United States approval of the Geneva Convention occurred in the context of increasing engagement in international political affairs. Motivated by a search for markets for increasing industrial and agricultural production, a desire to enhance security and expand influence, and a sense of national importance and confidence in its political values and institutions, the United States flexed its power and asserted its role as a force for human improvement. A global economy was increasingly connected through enhanced transportation and communication technology. People, goods, and information flowed rapidly among areas of the world that were far apart. While the reporting of world events had long influenced public sentiment in favor of relieving human suffering, the expansion of diplomatic, commercial, missionary, and recreational connections spawned wider interest in distant wars and disasters. Competition for circulation and low journalistic standards prompted sensationalized accounts of human distress. Large efforts focused on Russian famine relief in 1892, when Americans offered $1 million in goods and services. A former missionary to India, Louis Klopsch, the editor of the Christian Herald, supported the Russian famine effort and relief for victims of the Indian famines of 1897 and 1900. The Christian Herald, like other newspapers, published lurid accounts of the effects of starvation and guilt-inducing appeals for relief funds.
Although in the 1890s the ARC primarily engaged in domestic disaster relief, it cooperated with three major relief efforts abroad. The first was in response to the famine in Russia in 1892. The second was a relief mission in 1895–1897 to Armenians in Turkey. Again, the media played an important role in galvanizing American opinion to intervene. In the first instance, Russian crop failures from drought brought sympathetic outpourings of grain and other food supplies from the Midwest. Various groups participated in the effort, and the American Red Cross coordinated the shipments. An estimated 700,000 people were saved in one month from starvation.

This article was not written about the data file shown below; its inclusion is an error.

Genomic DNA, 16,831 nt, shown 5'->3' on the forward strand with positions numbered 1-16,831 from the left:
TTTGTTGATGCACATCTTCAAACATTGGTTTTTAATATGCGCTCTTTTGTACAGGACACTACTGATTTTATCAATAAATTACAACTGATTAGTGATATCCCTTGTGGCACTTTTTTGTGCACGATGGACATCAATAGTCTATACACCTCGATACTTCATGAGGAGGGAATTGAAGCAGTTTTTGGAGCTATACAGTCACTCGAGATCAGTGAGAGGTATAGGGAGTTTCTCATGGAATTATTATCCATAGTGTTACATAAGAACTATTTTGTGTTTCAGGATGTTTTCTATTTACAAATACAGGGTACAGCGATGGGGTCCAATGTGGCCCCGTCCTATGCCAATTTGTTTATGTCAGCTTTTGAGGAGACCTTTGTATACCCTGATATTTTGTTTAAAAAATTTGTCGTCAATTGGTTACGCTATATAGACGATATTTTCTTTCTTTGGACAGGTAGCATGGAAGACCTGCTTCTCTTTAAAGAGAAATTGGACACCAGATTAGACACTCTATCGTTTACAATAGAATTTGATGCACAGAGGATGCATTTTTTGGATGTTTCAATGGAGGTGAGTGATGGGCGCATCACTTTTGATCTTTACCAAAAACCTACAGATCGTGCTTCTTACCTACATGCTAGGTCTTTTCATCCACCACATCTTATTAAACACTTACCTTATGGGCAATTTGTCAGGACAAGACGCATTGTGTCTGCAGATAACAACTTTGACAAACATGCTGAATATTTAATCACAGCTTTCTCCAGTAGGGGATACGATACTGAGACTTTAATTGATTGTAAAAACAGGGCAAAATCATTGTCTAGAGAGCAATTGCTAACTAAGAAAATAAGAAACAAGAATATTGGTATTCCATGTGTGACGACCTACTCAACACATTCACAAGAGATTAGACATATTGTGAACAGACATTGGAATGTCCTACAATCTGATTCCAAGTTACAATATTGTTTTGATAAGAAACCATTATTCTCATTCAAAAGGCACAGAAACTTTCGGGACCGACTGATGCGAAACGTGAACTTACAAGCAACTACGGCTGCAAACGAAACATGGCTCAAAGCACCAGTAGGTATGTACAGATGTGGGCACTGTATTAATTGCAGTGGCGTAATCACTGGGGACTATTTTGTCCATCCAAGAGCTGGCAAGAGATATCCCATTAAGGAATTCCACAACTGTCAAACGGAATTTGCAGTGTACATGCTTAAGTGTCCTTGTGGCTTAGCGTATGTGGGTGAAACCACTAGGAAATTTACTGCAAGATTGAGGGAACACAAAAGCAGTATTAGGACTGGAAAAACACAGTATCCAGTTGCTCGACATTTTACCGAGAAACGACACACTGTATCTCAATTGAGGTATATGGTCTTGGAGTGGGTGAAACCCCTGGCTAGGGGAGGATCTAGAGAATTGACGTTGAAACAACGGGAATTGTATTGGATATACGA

Not long after this effort, news came from American missionaries and diplomatic personnel of the persecution of Armenian Christians in Turkey, allegedly by Kurds with the tacit approval of Ottoman officials. Americans were outraged by the reports. Pleas for assistance came from the American Board of Foreign Missions and the Armenian Relief Committee. After hope for European intervention dimmed, the ARC—led by Clara Barton—undertook a relief mission to Turkey. Barton convinced Turkish officials that the ARC would play a neutral role, assisting all victims of the ethnic and religious conflict. Under the protection of the Turkish government, the ARC team traveled into the zones where conflict had occurred, appalled at the loss of life, hunger, malnutrition, and disease they witnessed. The relief efforts included distribution of food and medicine, but American relief assistance also involved efforts to help restore economic activity through aid in reopening shops to gifts of seeds and tools to reestablish agriculture. These activities ceased after several months because of a lack of funds and reports of further carnage.
However, the attempt to provide humanitarian relief set a precedent for action within a country where the state was implicated in violence against minorities or insurgents. There had been hopes of a more official intervention. But a congressional resolution to intervene and to support the establishment of an independent Armenia never got out of committee, although Congress did pass a joint resolution that called on the president to support European powers in pressuring the Turkish government to end the carnage. Humanitarian relief had widespread support; humanitarian intervention did not.